airline companies

How Airline Companies Are Improving Their Image Through Better Customer Service

If you’ve ever flown on a plane, you know that with airline companies there are several things that can potentially go wrong.  Flights can be delayed, overbooked, or canceled. Flying can be stressful, and bad customer service will make it that much worse. This may seem like a minor detail, but after dealing with what may seem like chaos throughout the security lines, terminal and crying babies while boarding, and experience with an employee may be the thing that makes or breaks a customer’s opinion of the flight. 

Airline companies are working to improve how people view them. Delays and other annoyances may be unavoidable, so subscribing to a customer-first mentality could be a way to keep people booking with your airline.  Here are four ways to do that.

1. Personalize Experiences.

Not all customers are the same.  They have different backgrounds, experiences, and needs.  With the wealth of data available today, airlines have no excuse not to know about their customers.  Use technology to your advantage and synthesize all the information you have on your consumers in one place.  Data like travel history can be used to help customers find and book their next flight easily with the same airline – yours.

Giving customers a personalized experience also means not being limited by job titles.  For customer-facing employees, circumstances determine how they should act with each client.  There’s a difference between doing another person’s job and going a little bit out of your way to meet a customer request.  Showing you care about each individual’s experience can make a positive impact on that person’s view of the company.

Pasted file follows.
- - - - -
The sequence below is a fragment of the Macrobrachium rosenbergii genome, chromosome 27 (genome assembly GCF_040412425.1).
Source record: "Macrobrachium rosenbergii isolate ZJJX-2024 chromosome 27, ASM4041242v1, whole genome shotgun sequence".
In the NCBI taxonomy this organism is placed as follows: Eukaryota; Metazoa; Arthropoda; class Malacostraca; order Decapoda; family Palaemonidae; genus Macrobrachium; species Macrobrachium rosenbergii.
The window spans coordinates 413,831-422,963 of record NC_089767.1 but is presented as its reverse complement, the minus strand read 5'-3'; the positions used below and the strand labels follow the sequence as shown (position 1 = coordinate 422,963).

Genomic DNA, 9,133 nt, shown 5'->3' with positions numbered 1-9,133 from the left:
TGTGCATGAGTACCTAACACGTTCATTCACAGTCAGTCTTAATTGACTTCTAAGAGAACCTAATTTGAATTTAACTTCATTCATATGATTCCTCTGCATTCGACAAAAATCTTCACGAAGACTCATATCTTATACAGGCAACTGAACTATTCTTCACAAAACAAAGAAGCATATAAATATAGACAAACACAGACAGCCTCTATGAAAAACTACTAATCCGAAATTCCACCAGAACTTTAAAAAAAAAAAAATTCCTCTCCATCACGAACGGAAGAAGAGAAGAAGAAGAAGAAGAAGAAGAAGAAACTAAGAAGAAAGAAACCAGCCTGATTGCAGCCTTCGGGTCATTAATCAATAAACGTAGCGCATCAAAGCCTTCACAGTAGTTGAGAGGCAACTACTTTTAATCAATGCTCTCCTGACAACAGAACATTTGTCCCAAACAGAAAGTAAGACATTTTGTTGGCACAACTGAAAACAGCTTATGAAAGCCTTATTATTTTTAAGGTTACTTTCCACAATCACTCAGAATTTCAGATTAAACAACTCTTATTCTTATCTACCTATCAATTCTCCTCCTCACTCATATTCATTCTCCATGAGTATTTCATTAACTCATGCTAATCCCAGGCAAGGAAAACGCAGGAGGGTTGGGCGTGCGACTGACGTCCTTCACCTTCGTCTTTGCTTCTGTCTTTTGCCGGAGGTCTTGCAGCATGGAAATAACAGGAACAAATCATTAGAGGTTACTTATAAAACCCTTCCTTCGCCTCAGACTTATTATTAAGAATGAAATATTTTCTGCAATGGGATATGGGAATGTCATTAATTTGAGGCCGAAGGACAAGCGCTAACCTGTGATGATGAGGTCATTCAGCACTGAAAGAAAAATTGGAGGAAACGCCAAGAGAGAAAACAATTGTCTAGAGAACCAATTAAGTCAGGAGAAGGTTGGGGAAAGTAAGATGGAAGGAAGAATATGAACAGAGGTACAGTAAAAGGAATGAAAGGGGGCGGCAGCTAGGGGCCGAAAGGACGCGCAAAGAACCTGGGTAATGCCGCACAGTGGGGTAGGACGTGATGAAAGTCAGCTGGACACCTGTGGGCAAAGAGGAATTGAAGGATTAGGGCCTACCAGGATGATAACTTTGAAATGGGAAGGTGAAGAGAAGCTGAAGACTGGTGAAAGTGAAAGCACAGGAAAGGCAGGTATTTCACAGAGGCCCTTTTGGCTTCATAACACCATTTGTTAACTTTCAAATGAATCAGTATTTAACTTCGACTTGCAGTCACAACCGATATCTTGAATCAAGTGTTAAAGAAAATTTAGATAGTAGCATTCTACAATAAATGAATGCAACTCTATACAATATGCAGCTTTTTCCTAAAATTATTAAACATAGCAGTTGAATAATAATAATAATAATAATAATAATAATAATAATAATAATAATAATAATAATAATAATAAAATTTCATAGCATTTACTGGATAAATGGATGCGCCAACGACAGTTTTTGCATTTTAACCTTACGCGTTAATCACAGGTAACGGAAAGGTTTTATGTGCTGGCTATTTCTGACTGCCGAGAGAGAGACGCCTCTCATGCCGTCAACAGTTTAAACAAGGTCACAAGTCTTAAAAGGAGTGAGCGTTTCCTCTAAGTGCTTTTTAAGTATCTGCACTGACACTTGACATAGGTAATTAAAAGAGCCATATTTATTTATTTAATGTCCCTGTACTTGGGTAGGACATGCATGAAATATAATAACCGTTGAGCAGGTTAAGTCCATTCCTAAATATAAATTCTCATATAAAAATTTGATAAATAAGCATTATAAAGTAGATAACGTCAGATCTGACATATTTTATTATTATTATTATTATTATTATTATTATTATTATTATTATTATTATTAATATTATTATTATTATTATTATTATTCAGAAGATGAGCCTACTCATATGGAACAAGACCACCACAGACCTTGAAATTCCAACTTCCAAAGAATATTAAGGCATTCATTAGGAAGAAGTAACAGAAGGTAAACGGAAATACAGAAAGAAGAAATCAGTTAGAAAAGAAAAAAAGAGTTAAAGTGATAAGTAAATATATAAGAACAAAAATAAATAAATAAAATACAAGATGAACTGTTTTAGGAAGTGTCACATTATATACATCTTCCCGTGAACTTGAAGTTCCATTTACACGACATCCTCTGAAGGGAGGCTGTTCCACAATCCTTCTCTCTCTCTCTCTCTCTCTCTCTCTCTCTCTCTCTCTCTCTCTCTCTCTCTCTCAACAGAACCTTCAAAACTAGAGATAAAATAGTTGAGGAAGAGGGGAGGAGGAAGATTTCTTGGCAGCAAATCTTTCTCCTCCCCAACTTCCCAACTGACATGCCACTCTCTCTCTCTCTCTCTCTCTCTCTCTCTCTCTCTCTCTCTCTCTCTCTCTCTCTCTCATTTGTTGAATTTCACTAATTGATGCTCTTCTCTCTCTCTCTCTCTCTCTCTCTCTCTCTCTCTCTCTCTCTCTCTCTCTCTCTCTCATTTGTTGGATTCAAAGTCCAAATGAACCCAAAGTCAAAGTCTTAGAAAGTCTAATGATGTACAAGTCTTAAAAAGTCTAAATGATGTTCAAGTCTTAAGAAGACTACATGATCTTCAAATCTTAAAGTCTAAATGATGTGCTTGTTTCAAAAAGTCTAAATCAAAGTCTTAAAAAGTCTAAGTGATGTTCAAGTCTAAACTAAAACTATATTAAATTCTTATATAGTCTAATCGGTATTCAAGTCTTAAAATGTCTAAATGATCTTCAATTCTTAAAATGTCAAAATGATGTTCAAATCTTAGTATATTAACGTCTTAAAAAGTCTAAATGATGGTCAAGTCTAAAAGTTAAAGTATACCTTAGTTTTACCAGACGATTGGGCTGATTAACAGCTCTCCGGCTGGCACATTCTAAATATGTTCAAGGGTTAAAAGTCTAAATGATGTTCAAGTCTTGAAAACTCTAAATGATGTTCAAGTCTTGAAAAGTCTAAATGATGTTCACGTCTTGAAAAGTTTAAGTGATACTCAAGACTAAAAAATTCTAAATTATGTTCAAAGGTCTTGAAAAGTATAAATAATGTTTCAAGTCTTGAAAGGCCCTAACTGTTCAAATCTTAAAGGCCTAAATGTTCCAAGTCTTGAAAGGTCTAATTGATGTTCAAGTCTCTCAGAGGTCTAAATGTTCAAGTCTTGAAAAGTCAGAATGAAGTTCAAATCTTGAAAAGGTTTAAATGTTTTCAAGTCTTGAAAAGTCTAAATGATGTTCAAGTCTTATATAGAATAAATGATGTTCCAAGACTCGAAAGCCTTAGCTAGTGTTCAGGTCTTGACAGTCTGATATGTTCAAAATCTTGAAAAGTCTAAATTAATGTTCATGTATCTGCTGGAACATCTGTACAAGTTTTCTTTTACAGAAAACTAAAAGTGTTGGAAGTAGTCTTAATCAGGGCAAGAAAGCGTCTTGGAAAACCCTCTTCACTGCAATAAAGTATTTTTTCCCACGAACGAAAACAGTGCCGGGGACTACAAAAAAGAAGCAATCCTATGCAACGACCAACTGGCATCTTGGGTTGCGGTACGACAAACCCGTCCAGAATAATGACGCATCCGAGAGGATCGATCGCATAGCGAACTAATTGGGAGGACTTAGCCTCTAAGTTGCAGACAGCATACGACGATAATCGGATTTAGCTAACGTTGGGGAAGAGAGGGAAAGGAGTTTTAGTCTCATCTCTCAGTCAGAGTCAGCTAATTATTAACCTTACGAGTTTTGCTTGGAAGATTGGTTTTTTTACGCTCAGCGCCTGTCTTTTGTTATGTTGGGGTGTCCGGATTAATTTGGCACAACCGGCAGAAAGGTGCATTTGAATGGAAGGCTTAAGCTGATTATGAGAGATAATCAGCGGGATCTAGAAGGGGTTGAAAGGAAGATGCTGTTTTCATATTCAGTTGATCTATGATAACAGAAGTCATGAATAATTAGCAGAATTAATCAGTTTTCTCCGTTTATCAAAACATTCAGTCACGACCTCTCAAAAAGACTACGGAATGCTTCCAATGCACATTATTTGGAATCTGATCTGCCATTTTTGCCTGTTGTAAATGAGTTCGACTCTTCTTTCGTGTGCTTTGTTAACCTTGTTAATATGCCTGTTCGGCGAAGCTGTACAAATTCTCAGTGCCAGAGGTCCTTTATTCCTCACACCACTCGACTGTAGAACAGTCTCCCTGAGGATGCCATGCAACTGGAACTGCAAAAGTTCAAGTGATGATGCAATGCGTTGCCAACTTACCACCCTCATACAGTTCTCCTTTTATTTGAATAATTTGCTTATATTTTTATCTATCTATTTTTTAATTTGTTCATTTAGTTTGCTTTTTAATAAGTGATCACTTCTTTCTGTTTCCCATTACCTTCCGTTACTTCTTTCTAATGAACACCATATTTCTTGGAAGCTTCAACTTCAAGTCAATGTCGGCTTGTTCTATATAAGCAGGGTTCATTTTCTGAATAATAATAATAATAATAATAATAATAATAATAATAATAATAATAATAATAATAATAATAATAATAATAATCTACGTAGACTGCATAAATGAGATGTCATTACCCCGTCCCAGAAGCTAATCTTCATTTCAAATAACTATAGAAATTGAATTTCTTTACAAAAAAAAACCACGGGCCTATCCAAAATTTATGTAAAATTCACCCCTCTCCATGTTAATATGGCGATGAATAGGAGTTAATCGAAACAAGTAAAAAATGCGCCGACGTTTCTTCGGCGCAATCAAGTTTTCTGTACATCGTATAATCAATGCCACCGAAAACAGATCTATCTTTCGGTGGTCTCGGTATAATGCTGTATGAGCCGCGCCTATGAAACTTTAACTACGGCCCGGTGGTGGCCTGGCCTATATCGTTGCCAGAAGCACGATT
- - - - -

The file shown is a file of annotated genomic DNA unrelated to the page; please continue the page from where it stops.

2. Airline Companies Will Meet Customers Where They Are At.

This is true in many ways, but right now we’re specifically talking about communication.  Most of your customers are active on social media, so why aren’t you? It should be easy for people to chat with your airline, whether that be by email, text, or other online messaging.  Offering features like digital tickets and remote early check-in online can change the view of your airline for the better. Customers will appreciate how easily and quickly they can access information about their trip. Airline companies have picked up on this, and it’s making a difference.

3. Break Your Own Rules.

Most airline rules are in place for a specific reason: to keep people safe.  If there are rules that don’t fall into this category, however, don’t be afraid to break them sometimes.  Customers should feel that they are more important than their policies. A good way to make sure this is the case is to not create unnecessary rules in the first place.  For example, some airlines have dress codes for their travelers. Unless there is a safety concern, this may be a policy that can be changed to value customers first.